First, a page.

If you are not familiar with this term, it basically means implementing tests as early as possible. Test Driven Development is a manifestation of having shifted left.
Many teams do testing after writing the functional code. Some teams write tests after the fact. And some do little or no testing at all.
Shifting fully left means that tests are written first, before any functional implementation is written. This is a core principle of TDD.
For those new to testing, fully embracing testing and TDD can feel very alien. Coding often gives a great adrenaline rush, one that developers can get hooked on. But it should be clear that writing functional code before the requirements are fully understood, which is often the way in Agile environments, means that it is highly likely to break in the future.
The mere mention of the idea of writing tests before functional code can feel like a real downer!
An oft heard reason for not doing TDD is telling management “we would be delighted to do it but it will mean that your deadlines will not be met or have t be adjusted”. In the immediate term, adding a thorough test can be a little slower. However, longer term, you will save a ton of time.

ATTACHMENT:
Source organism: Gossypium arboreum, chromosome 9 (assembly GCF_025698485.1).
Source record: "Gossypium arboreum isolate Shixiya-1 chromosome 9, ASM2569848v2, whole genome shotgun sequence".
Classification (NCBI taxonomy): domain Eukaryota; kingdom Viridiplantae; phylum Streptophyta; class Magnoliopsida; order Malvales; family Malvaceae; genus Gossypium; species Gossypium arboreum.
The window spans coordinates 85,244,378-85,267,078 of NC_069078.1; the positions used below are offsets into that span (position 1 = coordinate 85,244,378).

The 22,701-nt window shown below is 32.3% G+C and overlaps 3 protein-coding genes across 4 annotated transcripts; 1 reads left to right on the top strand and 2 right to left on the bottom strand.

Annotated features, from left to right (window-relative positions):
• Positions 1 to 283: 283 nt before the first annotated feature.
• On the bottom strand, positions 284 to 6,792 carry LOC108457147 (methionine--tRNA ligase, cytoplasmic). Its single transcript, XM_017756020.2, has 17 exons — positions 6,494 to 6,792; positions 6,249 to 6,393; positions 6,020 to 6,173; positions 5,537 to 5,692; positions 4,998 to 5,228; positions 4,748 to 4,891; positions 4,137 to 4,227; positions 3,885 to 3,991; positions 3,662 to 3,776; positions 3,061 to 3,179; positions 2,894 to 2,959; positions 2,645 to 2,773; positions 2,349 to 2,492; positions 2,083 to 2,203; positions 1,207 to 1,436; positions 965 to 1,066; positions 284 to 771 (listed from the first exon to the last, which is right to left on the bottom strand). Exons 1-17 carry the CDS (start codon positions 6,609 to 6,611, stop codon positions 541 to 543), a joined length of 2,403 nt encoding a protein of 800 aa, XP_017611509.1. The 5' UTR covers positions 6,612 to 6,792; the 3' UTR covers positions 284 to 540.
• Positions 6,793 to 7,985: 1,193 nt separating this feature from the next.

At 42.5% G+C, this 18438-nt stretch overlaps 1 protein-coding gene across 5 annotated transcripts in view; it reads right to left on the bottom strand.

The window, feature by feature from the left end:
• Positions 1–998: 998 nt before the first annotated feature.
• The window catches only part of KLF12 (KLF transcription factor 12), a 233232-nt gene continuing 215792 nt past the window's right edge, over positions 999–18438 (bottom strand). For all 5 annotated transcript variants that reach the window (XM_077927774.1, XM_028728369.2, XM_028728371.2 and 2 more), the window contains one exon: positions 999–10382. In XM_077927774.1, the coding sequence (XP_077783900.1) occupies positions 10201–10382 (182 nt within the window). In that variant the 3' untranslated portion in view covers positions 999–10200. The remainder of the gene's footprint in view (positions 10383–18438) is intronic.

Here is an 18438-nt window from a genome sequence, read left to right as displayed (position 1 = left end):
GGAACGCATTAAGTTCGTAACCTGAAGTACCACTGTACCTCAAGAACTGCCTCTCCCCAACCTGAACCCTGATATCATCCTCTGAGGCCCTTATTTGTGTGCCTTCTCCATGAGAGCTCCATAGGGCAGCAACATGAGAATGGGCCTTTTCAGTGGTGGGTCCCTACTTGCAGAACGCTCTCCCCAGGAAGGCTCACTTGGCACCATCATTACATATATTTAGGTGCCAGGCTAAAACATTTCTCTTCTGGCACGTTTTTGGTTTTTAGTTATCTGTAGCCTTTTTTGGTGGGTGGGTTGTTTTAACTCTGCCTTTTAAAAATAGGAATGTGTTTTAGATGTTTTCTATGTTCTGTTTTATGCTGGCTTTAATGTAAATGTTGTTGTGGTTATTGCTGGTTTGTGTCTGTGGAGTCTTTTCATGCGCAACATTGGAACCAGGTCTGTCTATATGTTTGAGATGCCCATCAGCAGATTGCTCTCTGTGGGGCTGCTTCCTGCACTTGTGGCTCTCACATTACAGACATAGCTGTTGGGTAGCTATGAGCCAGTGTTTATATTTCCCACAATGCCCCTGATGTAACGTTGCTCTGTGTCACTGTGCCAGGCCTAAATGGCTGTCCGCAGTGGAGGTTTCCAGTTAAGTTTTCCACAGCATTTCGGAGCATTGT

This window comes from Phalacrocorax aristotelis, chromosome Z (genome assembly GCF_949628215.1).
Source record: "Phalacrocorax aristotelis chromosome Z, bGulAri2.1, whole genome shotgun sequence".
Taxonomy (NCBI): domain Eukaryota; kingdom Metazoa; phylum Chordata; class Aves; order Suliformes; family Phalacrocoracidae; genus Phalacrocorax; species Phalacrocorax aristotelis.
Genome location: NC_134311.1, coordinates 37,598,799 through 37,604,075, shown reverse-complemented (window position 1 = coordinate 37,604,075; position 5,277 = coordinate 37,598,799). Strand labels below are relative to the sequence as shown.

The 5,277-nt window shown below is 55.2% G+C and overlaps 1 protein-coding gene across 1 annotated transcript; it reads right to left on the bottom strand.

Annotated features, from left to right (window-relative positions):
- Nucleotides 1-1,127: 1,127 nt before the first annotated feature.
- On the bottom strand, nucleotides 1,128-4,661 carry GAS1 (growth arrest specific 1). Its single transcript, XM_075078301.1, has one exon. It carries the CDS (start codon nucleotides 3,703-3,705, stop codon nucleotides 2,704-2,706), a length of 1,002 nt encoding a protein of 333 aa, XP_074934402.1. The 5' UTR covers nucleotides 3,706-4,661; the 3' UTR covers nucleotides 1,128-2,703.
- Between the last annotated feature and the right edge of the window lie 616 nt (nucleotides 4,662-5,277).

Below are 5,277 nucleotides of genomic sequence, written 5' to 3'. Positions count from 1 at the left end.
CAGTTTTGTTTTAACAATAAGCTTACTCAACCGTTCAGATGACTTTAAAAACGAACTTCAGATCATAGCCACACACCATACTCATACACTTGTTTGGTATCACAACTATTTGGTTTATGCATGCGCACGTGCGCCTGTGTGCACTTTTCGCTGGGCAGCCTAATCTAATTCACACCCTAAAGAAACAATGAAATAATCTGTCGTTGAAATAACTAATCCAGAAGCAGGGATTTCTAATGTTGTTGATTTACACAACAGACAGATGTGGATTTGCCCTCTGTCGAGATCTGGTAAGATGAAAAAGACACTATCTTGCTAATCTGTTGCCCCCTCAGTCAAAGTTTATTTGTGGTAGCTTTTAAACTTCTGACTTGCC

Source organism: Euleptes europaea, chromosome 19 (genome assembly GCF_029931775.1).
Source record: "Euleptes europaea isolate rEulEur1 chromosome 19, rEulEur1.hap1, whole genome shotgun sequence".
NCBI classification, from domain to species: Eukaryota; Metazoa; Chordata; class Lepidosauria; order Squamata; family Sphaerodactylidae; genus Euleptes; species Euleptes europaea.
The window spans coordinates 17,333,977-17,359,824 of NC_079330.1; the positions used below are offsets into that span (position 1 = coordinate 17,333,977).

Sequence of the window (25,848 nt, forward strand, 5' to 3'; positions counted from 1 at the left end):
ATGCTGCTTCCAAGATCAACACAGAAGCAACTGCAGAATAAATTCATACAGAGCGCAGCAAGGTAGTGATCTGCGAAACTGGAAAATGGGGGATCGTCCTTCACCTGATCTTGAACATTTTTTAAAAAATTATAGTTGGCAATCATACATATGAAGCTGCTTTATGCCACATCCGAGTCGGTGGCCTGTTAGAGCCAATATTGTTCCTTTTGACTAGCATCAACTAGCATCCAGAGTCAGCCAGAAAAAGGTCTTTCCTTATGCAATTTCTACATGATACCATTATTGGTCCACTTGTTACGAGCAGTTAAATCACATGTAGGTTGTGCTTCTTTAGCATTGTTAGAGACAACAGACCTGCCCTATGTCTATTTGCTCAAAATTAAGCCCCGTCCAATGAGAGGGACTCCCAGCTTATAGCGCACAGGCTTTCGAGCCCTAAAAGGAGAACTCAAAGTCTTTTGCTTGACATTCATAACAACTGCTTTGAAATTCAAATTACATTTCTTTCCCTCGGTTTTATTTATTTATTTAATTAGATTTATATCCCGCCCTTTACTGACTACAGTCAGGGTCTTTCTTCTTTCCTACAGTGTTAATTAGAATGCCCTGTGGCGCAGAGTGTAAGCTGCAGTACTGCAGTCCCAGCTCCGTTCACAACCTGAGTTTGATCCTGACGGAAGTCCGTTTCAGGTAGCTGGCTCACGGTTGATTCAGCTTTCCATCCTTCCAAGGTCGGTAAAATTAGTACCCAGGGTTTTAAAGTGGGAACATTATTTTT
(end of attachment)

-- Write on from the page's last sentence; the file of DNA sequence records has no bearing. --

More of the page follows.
Another comment often heard is “if you right quality code in the first place, there’s not so much need for fully left shifted testing”. This also falls flat on its face. The code can only be as good as the understanding of the problem. As good as the initial code may have been, requirements change all the time. As soon as this happens, your code is at risk. TDD helps to solve these problems.
With a shift left approach to software development, the whole company benefits and everyone will sleep better. Future developers won’t be so afraid to touch your code. Customers, Sales and Management will experience upsides galore.
DevMate helps make this transition less painful and should result in between 25% and 50% time saving compared with hand coded tests. Most importantly, you will improve product quality.